The other major Bergman quotation – a direct homage to Persona – is another case in point. It occurs after the women first kiss and Héloïse runs away in fear. Marianne returns to her room to find the fire burning and Héloïse standing next to it. The way the two embrace echoes the scene where Elisabet visits Alma late at night in Persona, and they look into the camera as if into a mirror as their bodies intertwine. It’s a very beautiful but sinister sequence, full of all kinds of terror related to identity, reflection/representation, and sexuality. In Sciamma’s version, the women just focus on each other, not their mirror- or screen-selves, and Héloïse’s gay panic is immediately acknowledged and put aside. Yes, the woman being painted is looking back at the artist, and the painting is a painting of her ‘painting’ Marianne in her head, and all this reciprocal gazing-and-desiring is intense and disturbing at first…but then it turns into the safest place in the world.

The idea that art, and all forms of communication, are always mediated and indirect, is not a cause for despair in this film. When the countess says, ‘Kiss me like you did when you were a child’, Héloïse responds by kissing her fingers and then pressing them to her mother’s cheeks. It’s a mediated kiss, but somehow is more meaningful and affectionate because of that, perhaps because it’s so deliberate and intentional. The point is not that a kiss on the cheek would be too direct: the kiss becomes a kind of present, lovingly prepared, transported, and delivered. Far from being artificial, this gesture clearly represents an openness and affection that are now all but gone from this mother/daughter relationship, but that become integral to Héloïse’s relationship with Marianne.

The latter’s intense ‘regard’ is perhaps initially mistaken for attraction, but then the desire to paint Héloïse, and the act of painting her, become ways of making love to her, until by the end the two acts are practically merged together – another upbeat twist on Persona. And far from being associated with lies and misrepresentation, art is seen here as a vehicle for truth. Héloïse is disappointed with the first portrait because it is defined by conventions and rules, with no ‘life’, no ‘presence’, and nothing that is really close to either the subject or the artist. This doesn’t reflect badly on art itself, it’s just a bad painting, and when Marianne implicitly agrees by wiping out the portrait’s face, this prompts Héloïse to collaborate in the creation of a ‘truer’ work of art.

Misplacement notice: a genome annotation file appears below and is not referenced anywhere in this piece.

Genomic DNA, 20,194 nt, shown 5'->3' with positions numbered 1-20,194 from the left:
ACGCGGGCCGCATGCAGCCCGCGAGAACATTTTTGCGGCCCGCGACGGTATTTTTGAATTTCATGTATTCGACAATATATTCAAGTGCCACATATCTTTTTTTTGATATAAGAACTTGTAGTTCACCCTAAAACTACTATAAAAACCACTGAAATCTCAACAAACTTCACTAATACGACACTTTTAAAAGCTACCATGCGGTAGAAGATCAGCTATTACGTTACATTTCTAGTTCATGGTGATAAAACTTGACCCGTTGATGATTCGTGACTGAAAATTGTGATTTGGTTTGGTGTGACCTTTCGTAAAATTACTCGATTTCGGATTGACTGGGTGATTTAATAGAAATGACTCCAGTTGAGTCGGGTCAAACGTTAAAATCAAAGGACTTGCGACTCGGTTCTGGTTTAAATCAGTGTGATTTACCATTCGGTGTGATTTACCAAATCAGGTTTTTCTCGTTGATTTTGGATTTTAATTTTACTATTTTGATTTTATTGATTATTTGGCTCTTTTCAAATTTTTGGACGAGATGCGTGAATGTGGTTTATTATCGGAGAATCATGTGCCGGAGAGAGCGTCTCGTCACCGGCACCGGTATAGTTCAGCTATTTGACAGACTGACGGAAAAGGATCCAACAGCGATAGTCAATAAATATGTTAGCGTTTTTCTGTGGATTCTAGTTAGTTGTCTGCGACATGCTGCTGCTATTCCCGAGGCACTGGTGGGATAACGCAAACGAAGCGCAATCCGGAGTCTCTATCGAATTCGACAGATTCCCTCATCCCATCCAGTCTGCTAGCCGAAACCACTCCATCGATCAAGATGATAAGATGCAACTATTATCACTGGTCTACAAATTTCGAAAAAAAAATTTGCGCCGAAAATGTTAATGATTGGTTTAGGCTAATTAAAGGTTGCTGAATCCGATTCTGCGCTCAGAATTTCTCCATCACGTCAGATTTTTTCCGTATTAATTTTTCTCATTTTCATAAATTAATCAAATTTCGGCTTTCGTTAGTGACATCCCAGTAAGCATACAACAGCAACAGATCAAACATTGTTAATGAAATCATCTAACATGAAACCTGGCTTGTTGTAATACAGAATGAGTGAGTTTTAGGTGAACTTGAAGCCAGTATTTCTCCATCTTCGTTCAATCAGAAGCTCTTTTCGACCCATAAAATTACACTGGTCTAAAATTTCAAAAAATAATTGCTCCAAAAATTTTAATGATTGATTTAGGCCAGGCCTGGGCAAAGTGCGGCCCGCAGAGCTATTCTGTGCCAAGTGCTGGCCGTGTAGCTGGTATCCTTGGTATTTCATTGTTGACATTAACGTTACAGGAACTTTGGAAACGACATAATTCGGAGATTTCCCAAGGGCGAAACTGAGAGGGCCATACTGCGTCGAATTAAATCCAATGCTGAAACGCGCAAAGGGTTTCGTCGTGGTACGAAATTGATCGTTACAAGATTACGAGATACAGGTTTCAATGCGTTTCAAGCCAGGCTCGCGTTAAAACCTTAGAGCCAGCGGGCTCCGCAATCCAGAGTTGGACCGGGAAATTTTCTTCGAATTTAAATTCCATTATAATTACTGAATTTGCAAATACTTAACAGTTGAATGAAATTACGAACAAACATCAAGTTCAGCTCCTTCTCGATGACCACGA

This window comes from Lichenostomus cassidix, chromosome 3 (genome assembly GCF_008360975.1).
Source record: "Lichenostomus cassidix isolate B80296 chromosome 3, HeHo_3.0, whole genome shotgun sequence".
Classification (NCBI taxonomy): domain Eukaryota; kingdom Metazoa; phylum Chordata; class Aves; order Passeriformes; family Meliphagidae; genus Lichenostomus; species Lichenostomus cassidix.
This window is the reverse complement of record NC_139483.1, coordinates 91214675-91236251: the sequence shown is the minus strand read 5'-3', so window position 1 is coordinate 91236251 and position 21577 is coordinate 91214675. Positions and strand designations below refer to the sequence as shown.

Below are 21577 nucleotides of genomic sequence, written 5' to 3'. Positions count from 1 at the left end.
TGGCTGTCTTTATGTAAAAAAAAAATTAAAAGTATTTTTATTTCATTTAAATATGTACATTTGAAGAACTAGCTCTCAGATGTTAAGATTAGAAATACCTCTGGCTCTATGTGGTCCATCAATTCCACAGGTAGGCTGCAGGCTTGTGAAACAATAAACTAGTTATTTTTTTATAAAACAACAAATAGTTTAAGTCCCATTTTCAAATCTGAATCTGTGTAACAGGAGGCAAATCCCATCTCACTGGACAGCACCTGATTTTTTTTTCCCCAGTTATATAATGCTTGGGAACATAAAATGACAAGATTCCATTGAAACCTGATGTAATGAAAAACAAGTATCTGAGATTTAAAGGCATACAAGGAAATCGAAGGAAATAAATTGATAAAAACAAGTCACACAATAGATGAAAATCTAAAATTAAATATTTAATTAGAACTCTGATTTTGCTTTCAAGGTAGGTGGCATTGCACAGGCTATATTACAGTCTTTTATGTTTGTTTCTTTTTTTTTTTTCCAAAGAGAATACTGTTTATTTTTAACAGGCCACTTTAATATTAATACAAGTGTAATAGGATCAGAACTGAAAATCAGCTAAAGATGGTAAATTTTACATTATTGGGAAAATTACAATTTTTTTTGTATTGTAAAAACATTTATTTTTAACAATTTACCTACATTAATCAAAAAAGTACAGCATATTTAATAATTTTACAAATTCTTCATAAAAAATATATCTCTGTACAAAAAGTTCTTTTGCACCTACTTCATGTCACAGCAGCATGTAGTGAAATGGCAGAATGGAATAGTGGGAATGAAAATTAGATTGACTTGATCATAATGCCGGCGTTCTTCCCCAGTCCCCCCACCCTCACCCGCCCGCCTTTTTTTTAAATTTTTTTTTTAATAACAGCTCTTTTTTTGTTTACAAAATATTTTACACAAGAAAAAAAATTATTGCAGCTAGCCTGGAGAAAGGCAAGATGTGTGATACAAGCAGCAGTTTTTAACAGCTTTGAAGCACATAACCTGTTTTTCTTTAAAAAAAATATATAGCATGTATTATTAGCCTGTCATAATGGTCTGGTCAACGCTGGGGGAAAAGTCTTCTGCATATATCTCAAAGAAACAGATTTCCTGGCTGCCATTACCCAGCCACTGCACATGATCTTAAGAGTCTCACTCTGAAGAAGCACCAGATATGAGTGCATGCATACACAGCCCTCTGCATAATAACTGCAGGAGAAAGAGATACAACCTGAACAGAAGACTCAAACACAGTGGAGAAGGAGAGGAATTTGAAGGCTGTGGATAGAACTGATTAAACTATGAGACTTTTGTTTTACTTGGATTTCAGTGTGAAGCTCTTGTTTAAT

It also begins a process of Héloïse prompting Marianne, not only to free herself from the patriarchal regulations that dictate what a painting should look like, but also to use painting as a vehicle for political statements. She tells Marianne not to look away from Sophie’s abortion, and then she’s the one who says ‘We have to paint this’. Immediately before the abortion, we see the three women waiting outside and Marianne keeps looking and smiling at Héloïse; Sophie glances at Marianne as if to say ‘knock it off’; but meanwhile Héloïse herself is staring seriously at the ground, clearly preoccupied with what is about to happen, and meditating on its larger significance.

Knowing Marianne has brought her into contact with things that have been carefully excluded from her experience so far. Equally, her long-pent-up anger is able to disrupt Marianne’s placid conformity and enrich her life and work.

When the couple finally do argue, it’s because Marianne seems to be blaming Héloïse for her imminent arranged marriage. Initially, Marianne advised Héloïse to accept the marriage and find consolation in its accompanying perks; now, radicalised and infected with Héloïse’s own anger, she wants her to resist. This is frustrating for Héloïse, partly because she taught Marianne to be angry about this stuff, but more because Marianne is blaming the victim here, showing that she still doesn’t understand how powerful are the social structures that bind a woman like Héloïse.